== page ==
Notices
Results 1 to 5 of 5

Thread: Sialic Acid Evolution

  1. #1 Sialic Acid Evolution 
    Forum Masters Degree Golkarian's Avatar
    Join Date
    Nov 2008
    Posts
    510
    Apparently pigs have both 'human' and 'bird' sialic acid, hence swine flu. But how did pigs get the bird kind and we didn't? After all we're more closely related to pigs. Do we have a non-functional 'bird' sialic acid? Or are bird and pig sialic acid different but can be infected by the same virus?


    Reply With Quote  
     

  2.  
     

  3. #2  
    Forum Cosmic Wizard paralith's Avatar
    Join Date
    Jun 2007
    Posts
    2,190
    Can you provide the source where you read this Golkarian? I don't doubt you but I'd like to read more details. It's not something I've heard of before.


    Man can will nothing unless he has first understood that he must count on no one but himself; that he is alone, abandoned on earth in the midst of his infinite responsibilities, without help, with no other aim than the one he sets himself, with no other destiny than the one he forges for himself on this earth.
    ~Jean-Paul Sartre
    Reply With Quote  
     

  4. #3  
    Forum Masters Degree Golkarian's Avatar
    Join Date
    Nov 2008
    Posts
    510
    Actually it was based on custom notes for my microbiology course. Maybe I'll look for another source as well.
    Reply With Quote  
     

  5. #4  
    Forum Cosmic Wizard i_feel_tiredsleepy's Avatar
    Join Date
    Mar 2008
    Location
    Montreal
    Posts
    2,256
    Influenza has been shown to infect all sorts of animals, from dogs to seals. Horse flu, H7N7, has been known to infect humans during outbreaks.

    As I understand it the flu strains endemic in pigs happen to have HA that can bind the common mammalian sialic acid residues as well as the common avian sialic acid reservoirs. It's not a matter of structural similarity of the pig and avian sialic acid, but rather of the broad range of receptors available to those strains of influenza combined with the prime conditions of farms for inter-species infection.

    Edit: Also, the HA gets a lot of focus because it is definitely necessary for infection and is used for typing influenza strains, but many other influenza genes are likely involved in achieving infection in other species.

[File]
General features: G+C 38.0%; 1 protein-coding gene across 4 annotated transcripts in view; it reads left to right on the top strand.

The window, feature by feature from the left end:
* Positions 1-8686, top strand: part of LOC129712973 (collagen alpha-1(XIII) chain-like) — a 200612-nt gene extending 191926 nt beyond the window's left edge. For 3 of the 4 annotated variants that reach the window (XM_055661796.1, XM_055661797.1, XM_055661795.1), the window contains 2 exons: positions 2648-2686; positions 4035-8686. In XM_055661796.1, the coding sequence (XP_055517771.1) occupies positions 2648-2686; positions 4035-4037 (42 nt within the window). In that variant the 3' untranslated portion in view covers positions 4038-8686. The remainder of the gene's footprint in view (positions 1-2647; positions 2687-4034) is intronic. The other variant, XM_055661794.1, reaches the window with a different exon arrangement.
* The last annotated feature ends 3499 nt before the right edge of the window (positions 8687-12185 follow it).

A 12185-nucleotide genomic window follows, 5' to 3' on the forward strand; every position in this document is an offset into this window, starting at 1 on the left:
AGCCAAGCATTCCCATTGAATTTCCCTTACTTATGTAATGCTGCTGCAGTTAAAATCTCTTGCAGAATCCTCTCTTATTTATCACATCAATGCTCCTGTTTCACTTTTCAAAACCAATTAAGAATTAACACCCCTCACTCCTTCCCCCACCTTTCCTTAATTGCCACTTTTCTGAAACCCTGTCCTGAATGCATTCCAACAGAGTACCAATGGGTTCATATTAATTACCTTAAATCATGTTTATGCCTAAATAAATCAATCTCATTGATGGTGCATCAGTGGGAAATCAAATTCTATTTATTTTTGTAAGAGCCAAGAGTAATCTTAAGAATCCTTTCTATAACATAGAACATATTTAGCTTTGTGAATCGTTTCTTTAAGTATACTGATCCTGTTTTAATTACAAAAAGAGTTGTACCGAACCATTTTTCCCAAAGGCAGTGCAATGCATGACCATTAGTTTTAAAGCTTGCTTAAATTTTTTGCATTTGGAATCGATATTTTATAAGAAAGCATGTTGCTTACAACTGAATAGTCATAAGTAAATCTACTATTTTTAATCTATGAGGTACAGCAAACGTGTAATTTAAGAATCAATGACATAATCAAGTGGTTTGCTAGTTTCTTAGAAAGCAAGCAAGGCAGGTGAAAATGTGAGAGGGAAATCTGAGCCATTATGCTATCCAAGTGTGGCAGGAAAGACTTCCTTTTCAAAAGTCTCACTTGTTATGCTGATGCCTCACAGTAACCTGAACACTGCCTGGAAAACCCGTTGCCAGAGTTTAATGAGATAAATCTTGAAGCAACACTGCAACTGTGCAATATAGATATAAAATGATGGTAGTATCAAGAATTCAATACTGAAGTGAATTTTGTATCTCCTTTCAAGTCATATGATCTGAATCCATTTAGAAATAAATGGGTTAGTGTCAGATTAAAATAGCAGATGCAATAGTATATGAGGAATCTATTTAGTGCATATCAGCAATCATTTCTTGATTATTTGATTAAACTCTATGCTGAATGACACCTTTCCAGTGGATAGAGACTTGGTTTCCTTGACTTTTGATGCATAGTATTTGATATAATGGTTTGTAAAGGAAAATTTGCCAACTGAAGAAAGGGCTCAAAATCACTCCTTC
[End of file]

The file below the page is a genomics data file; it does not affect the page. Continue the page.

Reply With Quote  
     

  6. #5 Re: Sialic Acid Evolution 
    Forum Freshman electricant's Avatar
    Join Date
    Sep 2006
    Posts
    89
    Quote Originally Posted by Golkarian
    Apparently pigs have both 'human' and 'bird' sialic acid, hence swine flu. But how did pigs get the bird kind and we didn't? After all we're more closely related to pigs. Do we have a non-functional 'bird' sialic acid? Or are bird and pig sialic acid different but can be infected by the same virus?
    I think that you may be confused about the details here. There is no such thing as 'human' or bird 'sialic acid'. Sialic acid is our name for a precisely defined monosaccharide structure.

    I can take a guess at what the correct answer to your problem is: the influenza virus infects cells in the lungs of infected people. It recognises the correct cells by the specific sugar structures which are displayed at the cell surface. The precise structure of these complex structures varies between species.

    The avian flu virus has evolved to recognise a particular pattern of sialic acid residues on a sugar structure present upon cells from birds. This is sufficiently different from the structure on human cells that the virus is mostly harmless to us (it cannot recognise the cells in our lungs so it cannot infect us). However, the pig sugar structure by coincidence shares some similarities with both the human and avian sugar structures. This is unfortunate for us because it means that pigs can become infected with both human and avian flu viruses. In this manner the two viruses can swap genes and we can get 'avian' flu viruses emerging which can recognise and infect human cells.
    Reply With Quote  
     

Bookmarks
Bookmarks
Posting Permissions
  • You may not post new threads
  • You may not post replies
  • You may not post attachments
  • You may not edit your posts
  •